In the wake of a local school shooting last week, the head of security at Atlanta Public Schools told the school board Monday the district inspects school metal detectors every year and tries to repair malfunctioning ones within 24 hours of finding out they’re broken.
Otherwise, APS Director of Security Marquenta Sands did little to explain how a 15-year-old student brought a pistol onto the campus of Price Middle School on Thursday and shot another student.
The 14-year-old who was shot in what Atlanta Police said appeared to be a gang-related incident was treated at Grady Memorial Hospital and released the same day.
The alleged shooter — who has not been identified because he’s a minor — was charged with aggravated assault, possession of a firearm in the commission of a felony and possession of a firearm on school property. The Fulton County district attorney may prosecute him as an adult.
The metal detectors at Price were inoperable the day of the shooting, the district said. One has been fixed, and another will be repaired this week. But it’s still not clear how the shooter brought the gun onto campus. Did he slip through the broken metal detector?
Or did he just walk onto the campus, which does not have a secure perimeter?
APS Superintendent Erroll Davis reminded the board that district schools are “not designed to be fortresses,” and Price Middle is no exception.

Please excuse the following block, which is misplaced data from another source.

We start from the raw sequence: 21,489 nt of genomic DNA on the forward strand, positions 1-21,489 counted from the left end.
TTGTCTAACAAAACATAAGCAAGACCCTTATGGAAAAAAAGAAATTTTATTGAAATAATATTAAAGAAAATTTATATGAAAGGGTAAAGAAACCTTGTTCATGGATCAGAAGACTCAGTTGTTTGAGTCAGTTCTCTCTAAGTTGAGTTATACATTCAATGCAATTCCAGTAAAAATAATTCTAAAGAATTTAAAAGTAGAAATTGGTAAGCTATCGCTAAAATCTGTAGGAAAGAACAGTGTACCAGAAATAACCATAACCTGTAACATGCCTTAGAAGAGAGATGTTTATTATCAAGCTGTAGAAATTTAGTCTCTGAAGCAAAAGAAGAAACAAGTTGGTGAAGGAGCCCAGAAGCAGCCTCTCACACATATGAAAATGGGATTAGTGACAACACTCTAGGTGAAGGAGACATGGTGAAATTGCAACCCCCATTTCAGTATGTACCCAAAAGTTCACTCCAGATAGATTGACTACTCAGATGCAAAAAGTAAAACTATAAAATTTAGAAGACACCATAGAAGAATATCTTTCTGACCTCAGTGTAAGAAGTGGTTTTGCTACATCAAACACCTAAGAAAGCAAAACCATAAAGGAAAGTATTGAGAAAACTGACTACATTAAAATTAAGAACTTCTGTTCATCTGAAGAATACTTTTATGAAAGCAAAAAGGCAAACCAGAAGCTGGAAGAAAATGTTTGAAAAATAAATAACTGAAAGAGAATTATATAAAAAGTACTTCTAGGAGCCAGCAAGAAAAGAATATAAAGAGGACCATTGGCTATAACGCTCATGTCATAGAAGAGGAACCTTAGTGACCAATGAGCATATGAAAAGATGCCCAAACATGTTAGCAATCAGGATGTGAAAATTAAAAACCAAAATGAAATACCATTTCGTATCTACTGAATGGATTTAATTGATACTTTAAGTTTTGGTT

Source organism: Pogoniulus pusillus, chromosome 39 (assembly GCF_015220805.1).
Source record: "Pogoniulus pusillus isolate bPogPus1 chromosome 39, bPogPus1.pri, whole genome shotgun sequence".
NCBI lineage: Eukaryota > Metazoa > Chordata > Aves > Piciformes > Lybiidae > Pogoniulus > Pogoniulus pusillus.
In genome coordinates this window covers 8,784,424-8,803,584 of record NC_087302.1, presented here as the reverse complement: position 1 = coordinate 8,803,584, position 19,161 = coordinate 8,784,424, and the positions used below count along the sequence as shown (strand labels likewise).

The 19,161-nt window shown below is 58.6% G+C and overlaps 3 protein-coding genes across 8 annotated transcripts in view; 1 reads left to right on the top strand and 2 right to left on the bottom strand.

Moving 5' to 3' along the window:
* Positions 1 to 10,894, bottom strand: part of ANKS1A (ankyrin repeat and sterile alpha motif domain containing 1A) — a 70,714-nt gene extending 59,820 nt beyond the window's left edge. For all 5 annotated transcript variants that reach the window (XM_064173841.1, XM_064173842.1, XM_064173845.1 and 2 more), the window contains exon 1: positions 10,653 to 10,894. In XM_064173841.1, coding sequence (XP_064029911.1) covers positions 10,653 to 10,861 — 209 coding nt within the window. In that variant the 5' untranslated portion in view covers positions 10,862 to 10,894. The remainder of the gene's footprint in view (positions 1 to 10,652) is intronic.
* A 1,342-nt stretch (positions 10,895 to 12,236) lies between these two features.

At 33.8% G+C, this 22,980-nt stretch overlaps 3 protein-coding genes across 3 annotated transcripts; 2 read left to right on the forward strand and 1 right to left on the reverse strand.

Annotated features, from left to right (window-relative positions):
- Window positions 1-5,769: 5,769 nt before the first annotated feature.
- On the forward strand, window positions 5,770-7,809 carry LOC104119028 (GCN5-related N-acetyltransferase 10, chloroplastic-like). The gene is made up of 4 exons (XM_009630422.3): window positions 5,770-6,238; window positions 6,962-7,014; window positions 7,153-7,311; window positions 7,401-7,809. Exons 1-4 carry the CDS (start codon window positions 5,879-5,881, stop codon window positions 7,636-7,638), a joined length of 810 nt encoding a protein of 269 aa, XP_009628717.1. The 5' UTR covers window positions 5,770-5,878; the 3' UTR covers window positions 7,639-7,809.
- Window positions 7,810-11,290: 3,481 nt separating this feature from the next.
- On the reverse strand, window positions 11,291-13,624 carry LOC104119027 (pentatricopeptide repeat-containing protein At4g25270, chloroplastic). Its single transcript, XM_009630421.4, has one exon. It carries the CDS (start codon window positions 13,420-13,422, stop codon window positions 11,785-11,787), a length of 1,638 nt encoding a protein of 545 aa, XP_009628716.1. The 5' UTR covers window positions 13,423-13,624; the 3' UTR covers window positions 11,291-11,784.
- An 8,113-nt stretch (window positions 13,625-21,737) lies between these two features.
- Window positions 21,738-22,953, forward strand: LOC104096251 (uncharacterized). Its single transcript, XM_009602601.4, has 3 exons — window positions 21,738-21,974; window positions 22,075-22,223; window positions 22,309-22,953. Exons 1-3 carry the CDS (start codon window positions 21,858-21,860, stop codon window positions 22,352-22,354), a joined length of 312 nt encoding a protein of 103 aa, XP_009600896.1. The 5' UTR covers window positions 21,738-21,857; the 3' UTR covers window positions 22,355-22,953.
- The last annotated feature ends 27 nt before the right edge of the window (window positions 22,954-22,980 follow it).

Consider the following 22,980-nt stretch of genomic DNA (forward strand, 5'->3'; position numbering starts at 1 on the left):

“This school is multiple buildings. People can walk into the courtyard (where the shooting took place) from off the street; it’s next to woods. Our schools were designed to be bright, warm, nurturing places. Each one is going to be unique.”
School officials said they are testing all metal detectors and reviewing “student entrance and exit procedures.” Still, stiffening security and tightening access to the schools is a challenge, Davis said.
Sands said APS is looking at “advanced technology” to make schools more secure, and new training for officers, teachers and parents. But she offered few specifics. The changes are evolving, she said.
Several board members questioned whether the district told parents about the shooting quickly enough. The shooting occurred at 1:50 p.m., and almost an hour and a half passed before APS widely notified parents about the shooting and its details.
In the meantime, rumors and erroneous reports circulated, including that a teacher had been shot at another school.
“I want to add one note of caution in this age of instant communication,” said Davis. “We are not allowed to be inaccurate. Others don’t have that burden. Our communications will be slower because there is a burden to be accurate.”